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Our story

The Bassett Society was founded in 1985 by long-time team physician Dr. Frank Bassett and former All-American physician Dr. T. Moorman, II to honor Duke varsity letter-winners with scholarship support for medical and dental education after their Duke careers.


The Bassett Society is committed to helping make the dreams of young doctors and dentists a reality. By providing scholarships to Duke athletes entering or enrolled in medical or dental school, society members not only honor the legacy of Dr. Bassett and Dr. Moorman but also ensure a bright and hopeful tomorrow.

Our founders

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Frank H. Bassett, MD


As a team doctor, he devoted his life to the care of Duke athletes. His skill as an orthopedic surgeon helped countless players get back on the field and into the game. His work not only helped Duke win championships but set the gold standard in the world of sports medicine today. He was known for his humor, loyalty, and deep love of Duke football. For athletes desiring to enter the medical profession, he was both coach and mentor. His insight and encouragement shaped and nurtured the lives of these future doctors. He never forgot the hard work and dedication it took to him to finish his education. He became their biggest fan; cheering them on and providing the support to help make their dreams come true. He knew that being “True Blue” means more than just showing up for games. It means reaching out to invest in the next generation. It means giving others hope and a future and leaving a legacy that inspires others to do the same.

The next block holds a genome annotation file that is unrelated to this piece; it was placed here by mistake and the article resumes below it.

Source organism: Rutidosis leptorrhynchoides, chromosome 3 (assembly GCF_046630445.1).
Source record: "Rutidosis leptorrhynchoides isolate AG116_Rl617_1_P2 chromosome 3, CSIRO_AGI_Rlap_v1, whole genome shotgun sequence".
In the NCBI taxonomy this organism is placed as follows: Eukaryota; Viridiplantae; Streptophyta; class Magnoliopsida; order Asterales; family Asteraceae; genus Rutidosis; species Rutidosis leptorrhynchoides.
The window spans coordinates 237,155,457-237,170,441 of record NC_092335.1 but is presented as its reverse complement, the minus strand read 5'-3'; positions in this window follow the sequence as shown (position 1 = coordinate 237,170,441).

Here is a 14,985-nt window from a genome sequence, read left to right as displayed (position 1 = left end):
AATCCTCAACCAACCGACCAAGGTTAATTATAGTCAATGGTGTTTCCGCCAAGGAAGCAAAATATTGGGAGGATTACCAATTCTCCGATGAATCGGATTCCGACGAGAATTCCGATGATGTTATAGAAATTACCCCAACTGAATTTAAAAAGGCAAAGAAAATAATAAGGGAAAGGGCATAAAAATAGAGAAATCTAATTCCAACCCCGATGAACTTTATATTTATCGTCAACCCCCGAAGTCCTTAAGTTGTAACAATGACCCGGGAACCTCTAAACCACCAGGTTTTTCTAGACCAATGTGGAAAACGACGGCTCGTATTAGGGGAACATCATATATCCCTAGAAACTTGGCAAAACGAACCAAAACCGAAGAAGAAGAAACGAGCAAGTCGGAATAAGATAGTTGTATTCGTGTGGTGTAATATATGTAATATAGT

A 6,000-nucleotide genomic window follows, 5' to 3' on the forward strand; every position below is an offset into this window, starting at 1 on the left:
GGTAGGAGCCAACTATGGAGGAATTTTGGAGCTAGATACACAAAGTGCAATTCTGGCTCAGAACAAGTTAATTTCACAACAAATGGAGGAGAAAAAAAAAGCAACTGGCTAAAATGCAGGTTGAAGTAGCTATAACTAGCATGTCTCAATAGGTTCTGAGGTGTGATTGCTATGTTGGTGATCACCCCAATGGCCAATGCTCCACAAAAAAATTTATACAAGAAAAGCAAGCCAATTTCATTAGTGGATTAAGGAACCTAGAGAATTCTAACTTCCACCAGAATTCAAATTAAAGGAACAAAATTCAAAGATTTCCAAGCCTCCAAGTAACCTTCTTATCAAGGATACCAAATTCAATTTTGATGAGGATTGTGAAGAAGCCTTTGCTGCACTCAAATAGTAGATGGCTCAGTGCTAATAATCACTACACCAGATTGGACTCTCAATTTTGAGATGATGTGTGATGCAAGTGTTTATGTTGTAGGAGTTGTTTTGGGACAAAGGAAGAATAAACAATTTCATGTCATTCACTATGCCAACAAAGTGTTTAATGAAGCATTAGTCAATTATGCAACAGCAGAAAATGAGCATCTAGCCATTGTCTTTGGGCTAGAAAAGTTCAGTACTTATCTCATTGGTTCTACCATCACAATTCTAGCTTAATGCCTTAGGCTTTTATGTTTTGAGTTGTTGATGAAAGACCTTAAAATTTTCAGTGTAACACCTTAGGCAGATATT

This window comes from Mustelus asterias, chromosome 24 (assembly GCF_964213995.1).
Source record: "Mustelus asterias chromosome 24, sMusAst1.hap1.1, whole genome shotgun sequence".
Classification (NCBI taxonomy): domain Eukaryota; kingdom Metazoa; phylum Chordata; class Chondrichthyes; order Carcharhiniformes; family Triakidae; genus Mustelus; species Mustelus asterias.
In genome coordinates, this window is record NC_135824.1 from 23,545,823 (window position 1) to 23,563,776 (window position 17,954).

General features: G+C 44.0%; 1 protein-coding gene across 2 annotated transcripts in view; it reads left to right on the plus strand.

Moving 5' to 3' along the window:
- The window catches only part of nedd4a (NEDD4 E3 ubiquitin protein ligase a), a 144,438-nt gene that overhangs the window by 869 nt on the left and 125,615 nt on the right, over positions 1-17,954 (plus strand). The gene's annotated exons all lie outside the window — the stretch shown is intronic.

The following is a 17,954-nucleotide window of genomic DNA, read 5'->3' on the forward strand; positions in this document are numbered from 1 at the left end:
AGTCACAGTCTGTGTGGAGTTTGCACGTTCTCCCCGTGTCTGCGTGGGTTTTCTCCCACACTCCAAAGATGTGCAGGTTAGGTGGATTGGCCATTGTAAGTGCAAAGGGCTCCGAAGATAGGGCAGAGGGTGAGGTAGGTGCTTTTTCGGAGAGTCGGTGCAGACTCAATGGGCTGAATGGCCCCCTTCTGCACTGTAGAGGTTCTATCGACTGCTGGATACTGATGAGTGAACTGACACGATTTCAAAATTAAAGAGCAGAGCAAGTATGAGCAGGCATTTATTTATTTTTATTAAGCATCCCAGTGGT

Claude T. Moorman, II, MD


Moorman lettered three years (1958-60) for Duke football and helped lead the Blue Devils to the 1960 ACC Championship, a No. 10 final national ranking by the Associated Press and a 7-6 win over seventh-ranked Arkansas in the Cotton Bowl. As a senior, Moorman was selected a first-team All-American by both the Football Writers Association of America and the Football News. He posted 54 receptions, still the 12th-best single-season total for a Blue Devil and the second-highest ever by a tight end. He finished his career with 71 receptions for 709 yards and five touchdowns. He completed his M.D. at Duke in 1966 and trained in orthopaedics under Dr. Lenox Baker. He then served as a medical officer in Vietnam. He later completed law school and served with the Army Department of Legal Medicine, Armed Forces Institute of Pathology in Washington, D.C.. He then commanded US Army Reserve units at multiple sites and retired as Colonel from the USAR in 1998. In 2008, he was named to the ACC Legends team.

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Our scholars

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